I didn't start learning to ride until May 2010 and for the entire summer of that year was injured. My first year of riding was not that solid but since April last year, I've not missed a ride. I can walk, sit and rise trot, canter, and have started learning transitions and diagonals on a variety of horses. Come and join me on my adventures with my horsey friends all done with no sight on my part. don't feel afraid to ask me any questions. being blind and a horse rider is new, interesting and very exciting. So I hope you can gain something from reading this.

Tuesday, 21 June 2011

Up, down, Up Down

If anyone has learnt to rise trot, bet most of you have heard those words, over and over again.

The rising trot is notoriously hard to master but once its done, you'll wonder what all the frustration was about.

The first time I raised myself out of those stirrups and gripped onto the saddle for dear life, it did cross my mind, what on earth I was doing on the back of such a tall creature, effectively standing up and sitting down at a rhythm.

My Achilles Heel?

At the time, I'd say this was the bane of my existence. I never in a million years thought I'd get the gist of rising trot.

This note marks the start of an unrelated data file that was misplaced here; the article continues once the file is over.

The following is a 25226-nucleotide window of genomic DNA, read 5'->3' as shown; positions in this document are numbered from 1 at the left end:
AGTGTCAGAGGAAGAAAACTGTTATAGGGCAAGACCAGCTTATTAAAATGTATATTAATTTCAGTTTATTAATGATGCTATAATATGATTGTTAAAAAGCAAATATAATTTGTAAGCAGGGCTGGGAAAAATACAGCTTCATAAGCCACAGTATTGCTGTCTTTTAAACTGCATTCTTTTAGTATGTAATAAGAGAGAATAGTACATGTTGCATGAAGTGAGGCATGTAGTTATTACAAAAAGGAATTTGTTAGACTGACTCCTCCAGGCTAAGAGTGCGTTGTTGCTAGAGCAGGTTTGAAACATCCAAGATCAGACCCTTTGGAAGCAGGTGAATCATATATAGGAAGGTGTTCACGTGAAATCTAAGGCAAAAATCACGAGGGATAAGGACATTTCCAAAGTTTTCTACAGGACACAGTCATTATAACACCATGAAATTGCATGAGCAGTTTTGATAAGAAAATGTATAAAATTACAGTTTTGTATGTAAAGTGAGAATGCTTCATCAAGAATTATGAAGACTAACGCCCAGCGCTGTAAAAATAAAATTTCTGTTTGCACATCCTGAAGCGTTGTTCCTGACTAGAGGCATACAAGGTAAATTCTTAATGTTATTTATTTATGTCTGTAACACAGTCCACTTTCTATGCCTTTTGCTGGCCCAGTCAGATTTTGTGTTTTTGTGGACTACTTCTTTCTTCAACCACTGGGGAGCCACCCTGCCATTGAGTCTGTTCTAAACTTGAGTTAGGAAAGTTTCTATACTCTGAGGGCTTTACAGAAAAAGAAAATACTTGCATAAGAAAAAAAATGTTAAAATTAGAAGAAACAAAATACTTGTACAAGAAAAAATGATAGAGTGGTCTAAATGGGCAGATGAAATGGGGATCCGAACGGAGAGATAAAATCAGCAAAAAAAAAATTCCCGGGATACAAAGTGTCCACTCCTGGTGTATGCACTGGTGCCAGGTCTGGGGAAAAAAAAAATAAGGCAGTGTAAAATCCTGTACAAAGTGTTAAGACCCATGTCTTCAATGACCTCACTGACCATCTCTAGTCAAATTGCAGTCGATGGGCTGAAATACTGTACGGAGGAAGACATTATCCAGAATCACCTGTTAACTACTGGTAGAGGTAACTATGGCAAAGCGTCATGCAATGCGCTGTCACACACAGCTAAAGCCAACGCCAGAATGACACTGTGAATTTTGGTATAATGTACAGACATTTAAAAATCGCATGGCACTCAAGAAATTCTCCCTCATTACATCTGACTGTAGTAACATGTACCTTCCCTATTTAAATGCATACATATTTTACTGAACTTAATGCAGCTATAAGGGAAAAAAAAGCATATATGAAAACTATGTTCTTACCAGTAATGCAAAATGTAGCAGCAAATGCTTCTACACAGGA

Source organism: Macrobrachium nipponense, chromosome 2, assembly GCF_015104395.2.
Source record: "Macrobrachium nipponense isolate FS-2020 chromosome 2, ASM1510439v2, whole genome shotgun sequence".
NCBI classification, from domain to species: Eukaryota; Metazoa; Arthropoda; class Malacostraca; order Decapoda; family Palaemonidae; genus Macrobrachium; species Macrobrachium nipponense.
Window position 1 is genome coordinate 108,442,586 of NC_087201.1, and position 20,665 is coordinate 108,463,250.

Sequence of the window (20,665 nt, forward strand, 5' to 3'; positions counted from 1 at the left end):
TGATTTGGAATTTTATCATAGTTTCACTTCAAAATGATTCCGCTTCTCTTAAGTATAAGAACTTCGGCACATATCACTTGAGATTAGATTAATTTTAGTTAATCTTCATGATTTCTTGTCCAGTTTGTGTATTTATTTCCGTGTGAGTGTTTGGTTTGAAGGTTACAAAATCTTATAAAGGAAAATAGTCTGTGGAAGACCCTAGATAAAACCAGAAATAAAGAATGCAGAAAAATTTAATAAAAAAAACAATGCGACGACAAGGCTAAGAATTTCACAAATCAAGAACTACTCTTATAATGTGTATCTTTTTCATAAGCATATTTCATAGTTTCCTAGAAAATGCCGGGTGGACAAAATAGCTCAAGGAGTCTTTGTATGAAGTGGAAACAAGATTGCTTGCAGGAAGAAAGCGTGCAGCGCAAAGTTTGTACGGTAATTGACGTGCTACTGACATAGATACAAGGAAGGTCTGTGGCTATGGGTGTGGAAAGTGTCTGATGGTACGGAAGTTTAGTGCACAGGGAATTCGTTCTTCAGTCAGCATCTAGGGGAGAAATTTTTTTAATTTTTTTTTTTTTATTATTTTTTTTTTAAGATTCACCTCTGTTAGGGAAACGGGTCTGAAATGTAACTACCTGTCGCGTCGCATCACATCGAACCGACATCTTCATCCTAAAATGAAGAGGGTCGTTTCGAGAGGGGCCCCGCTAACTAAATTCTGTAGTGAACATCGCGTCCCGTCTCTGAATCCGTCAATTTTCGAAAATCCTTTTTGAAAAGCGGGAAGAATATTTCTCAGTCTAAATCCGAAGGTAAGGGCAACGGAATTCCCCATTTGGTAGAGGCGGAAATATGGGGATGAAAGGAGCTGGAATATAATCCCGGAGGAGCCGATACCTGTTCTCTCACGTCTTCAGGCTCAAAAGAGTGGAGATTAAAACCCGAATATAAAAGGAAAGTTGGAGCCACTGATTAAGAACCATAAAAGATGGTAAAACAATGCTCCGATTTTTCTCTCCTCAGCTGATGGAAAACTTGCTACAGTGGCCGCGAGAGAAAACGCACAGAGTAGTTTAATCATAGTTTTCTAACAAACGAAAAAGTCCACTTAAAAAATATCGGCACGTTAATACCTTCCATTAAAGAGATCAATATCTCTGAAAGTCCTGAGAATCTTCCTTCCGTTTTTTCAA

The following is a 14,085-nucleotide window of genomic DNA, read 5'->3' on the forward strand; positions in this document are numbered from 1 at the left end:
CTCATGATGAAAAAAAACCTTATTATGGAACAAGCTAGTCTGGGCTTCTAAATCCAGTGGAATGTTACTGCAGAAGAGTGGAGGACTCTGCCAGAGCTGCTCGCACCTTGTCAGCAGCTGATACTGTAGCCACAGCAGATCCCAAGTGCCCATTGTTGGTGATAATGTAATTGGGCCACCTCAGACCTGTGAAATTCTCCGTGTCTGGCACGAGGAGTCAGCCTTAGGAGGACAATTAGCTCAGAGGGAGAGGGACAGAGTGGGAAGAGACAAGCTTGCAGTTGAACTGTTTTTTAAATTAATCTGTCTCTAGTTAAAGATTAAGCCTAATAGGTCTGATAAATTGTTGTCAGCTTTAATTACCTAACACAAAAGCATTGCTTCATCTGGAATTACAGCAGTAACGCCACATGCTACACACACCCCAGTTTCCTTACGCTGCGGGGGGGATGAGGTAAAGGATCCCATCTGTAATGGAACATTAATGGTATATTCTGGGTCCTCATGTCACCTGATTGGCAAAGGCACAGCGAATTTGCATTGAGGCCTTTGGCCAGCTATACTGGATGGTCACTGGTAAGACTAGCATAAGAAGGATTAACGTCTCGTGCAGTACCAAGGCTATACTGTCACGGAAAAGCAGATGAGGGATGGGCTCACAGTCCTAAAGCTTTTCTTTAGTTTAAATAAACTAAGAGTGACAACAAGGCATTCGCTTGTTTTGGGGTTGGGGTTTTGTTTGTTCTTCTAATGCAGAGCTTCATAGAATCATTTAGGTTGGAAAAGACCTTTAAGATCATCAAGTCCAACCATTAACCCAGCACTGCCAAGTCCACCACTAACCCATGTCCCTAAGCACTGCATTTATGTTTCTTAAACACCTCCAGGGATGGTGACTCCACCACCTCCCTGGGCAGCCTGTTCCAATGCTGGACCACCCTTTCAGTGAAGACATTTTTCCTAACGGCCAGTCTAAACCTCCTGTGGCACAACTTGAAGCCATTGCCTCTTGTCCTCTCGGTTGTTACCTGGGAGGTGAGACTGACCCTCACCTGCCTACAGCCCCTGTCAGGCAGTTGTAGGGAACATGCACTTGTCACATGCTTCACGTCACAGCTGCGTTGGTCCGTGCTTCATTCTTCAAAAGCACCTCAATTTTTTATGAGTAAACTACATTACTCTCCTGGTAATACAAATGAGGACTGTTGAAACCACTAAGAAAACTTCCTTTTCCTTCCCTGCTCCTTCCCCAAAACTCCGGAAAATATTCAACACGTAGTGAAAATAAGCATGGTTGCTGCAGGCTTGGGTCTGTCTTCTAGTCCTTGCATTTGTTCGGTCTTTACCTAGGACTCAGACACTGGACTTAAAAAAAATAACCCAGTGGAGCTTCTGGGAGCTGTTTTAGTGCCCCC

What is it?

As I said last week, the trot is a two gait pace and this doesn't change in rising trot. Only what the rider does adjusts during this way of riding.
The rider has to rise and fall in the saddle, keeping their balance as sitting on the horses' back is too uncomfortable for both horse and rider. So if we rise in a trot, the rider and horse get a much enjoyable ride.

You initially learn to rise, with the reins in one hand and with your hand on the saddle. And once that is mastered, time to let go of the saddle and hold the reins in both hands so you have control over the horse.

Due to an injured foot last summer and a harsh winter followed by a nasty virus, I missed out on a lot of riding last year and earlier this so my rising trot seems to have taken me years to master. I'm not sure how long it has taken but it is one thing I'm glad to achieved.

With the rising trot, you almost feel like you'll never get there and your instructor continually encourages, "Up, down, up, down".

Rising up and down in the saddle with nothing effectively to cling to is rather daunting for someone with no vision, at least that was my experience. But once your over the fear, the riding comes naturally, at least for me.

another one's coming soon. The entries will be slightly different after the next one as I've almost caught you all up to where my learning continues. Two more blogs methinks and we'll be on a regular weekly round up on that day's events.

Thanks as always for reading.

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